By the time the movie comes to an odd dramatic ending, you really don’t care at all about Roman's fate;  …………and you should have and you won't - not even a little.
2.25 Stars

Sunday, November 19, 2017

Last Flag Flying - Review

Last Flag Flying 

Self-taught writer/director Richard Linklater who is among the first and most successful talents to emerge during the American independent film renaissance of the 1990s offering such films as “Dazed and Confused”, “Before Sunrise” and the 2014 Best Picture nominated film “Boyhood”, takes on another realistic and natural humanist film story titled “Last Flag Flying”.

In 2003, 30 years after they served together in the Vietnam War, former Navy Corps medic Richard “Doc” Shepherd (Steve Carell) re-unites with Former Marine, now bar owner Sal (Bryan Cranston) and fellow former Marine now minister Richard Mueller (Laurence Fishburne). His visit to them is a surprise as they have not seen or spoken to each other for decades. But “Doc’s” arrival is a solemn one as he is on different type of mission to his old friends. He came to ask them to help him bury his only son, a young Marine killed in the Iraq War. Doc has decided to forgo a burial at Arlington Cemetery and with the help of his old buddies, they take the casket on a bittersweet trip up the East Coast to his home in suburban New Hampshire. Along the way, Doc, Sal and Mueller reminisce and come to terms with shared memories of the war that continues to shape their lives.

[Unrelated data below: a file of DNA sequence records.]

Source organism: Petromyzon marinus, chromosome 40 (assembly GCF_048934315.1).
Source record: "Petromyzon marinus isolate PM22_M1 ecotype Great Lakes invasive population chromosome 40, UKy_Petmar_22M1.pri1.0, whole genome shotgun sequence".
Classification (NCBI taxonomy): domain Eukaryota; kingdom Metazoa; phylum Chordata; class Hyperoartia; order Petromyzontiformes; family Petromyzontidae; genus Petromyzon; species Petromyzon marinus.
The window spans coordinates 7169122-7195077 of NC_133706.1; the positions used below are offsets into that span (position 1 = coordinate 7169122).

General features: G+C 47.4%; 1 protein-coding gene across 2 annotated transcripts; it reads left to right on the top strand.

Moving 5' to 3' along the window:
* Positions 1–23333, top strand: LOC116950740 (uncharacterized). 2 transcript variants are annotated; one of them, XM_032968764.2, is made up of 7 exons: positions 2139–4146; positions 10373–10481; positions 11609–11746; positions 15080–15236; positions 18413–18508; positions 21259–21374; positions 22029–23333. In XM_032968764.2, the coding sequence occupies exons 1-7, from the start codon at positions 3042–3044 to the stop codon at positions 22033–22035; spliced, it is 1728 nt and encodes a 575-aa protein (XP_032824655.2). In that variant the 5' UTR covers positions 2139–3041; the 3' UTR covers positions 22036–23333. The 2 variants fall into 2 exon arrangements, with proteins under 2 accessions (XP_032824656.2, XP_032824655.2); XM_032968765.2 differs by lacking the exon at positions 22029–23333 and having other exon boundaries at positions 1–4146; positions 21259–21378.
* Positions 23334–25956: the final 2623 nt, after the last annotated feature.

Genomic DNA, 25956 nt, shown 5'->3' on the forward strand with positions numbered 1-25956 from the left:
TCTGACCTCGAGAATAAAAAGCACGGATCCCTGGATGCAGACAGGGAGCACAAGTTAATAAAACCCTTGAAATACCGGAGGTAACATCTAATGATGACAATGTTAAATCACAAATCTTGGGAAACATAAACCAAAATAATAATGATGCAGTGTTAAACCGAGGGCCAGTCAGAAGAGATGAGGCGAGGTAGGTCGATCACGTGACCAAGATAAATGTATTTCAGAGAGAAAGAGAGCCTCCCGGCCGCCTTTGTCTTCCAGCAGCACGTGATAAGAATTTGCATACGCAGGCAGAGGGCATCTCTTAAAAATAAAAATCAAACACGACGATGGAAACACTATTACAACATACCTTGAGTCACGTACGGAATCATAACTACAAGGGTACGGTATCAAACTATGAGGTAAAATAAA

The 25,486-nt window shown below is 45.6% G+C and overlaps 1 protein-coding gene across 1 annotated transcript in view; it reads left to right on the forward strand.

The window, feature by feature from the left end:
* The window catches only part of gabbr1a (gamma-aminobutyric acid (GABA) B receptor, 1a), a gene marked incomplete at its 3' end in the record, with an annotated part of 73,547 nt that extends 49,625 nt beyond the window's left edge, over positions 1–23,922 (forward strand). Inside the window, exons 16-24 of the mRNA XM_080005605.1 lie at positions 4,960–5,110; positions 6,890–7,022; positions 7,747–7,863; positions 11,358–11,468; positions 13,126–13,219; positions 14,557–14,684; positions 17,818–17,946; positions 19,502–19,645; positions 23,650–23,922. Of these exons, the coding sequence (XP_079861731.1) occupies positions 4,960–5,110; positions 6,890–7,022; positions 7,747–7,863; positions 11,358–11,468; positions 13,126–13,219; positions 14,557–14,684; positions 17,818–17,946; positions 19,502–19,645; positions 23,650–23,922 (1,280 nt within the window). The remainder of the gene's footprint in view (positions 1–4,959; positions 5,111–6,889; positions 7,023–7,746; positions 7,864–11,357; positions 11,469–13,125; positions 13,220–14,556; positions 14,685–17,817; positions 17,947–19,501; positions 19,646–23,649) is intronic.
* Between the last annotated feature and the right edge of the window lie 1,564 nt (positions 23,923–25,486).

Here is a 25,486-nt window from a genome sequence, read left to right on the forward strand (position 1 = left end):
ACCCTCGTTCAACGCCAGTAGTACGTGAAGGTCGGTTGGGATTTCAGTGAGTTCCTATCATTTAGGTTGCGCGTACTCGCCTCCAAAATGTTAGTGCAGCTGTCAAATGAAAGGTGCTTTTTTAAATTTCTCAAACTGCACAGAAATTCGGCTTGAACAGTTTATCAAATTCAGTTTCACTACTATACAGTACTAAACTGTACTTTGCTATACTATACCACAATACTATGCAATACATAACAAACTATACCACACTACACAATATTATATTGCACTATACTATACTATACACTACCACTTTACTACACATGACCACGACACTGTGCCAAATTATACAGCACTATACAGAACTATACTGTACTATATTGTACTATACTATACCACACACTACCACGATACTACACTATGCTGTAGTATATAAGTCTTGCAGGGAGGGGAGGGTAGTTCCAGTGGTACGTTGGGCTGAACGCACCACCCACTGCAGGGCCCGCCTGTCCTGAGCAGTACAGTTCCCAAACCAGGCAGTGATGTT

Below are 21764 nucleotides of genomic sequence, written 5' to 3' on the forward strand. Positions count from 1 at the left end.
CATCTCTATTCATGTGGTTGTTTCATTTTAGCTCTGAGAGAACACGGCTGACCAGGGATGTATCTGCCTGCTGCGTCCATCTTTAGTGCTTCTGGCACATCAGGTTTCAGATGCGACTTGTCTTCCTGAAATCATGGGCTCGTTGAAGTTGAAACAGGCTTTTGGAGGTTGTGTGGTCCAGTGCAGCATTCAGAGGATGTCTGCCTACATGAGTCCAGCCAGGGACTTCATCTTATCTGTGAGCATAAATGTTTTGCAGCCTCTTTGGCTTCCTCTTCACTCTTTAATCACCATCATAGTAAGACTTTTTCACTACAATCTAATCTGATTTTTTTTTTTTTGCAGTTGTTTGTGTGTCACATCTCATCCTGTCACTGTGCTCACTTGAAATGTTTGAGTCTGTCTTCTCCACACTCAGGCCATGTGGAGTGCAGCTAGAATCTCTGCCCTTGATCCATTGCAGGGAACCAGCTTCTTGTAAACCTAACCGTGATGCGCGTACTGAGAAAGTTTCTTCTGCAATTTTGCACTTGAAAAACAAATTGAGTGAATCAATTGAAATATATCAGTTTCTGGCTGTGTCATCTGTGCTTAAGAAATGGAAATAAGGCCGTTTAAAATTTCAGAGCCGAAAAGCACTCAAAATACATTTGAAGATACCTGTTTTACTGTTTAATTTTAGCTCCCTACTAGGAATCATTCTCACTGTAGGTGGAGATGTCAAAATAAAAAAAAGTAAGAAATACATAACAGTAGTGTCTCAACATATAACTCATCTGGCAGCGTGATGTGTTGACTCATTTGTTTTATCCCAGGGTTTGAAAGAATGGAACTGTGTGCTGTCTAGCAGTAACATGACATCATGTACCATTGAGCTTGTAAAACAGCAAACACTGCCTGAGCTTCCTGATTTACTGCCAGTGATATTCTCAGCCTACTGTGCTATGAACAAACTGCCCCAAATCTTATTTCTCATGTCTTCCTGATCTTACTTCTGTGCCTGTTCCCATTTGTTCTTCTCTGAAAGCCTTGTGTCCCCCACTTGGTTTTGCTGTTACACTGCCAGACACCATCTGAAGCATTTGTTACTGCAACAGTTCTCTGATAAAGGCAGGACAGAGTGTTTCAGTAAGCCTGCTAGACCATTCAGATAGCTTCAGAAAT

REVIEW: “Last Flag Flying” structurally speaking is a conventional film in the purest sense. Meaning, it’s never flashy in any frame during in its 2:04 minute running time, spending most of the film's story portraying very realistically meaningful “in the moment dialogue”. Specifically the kind of dialogue that helps the viewing audience get acquainted with these Marine buddies who are now years later getting reacquainted with one another. 

But in the first 30 minutes into their personal story, this viewer came to realize that while Rotten Tomato has "Last Flag Flying" scored at a modest 76, from my perspective something special was starting to take place up on the big screen. Something special as I was witnessing three stirring performances about how men, in only ways our DNA X chromosomes will generally ever allow, how men uniquely show their warmth, share their humanity, share their respect and yes share their love for and with one another. Not with tears, not with melancholy and not with bravado. But rather by drawing on their comradery that has been fortified into a deeper hidden strength from a single shared experience. In their case it was their experience as brave soldiers in Vietnam War.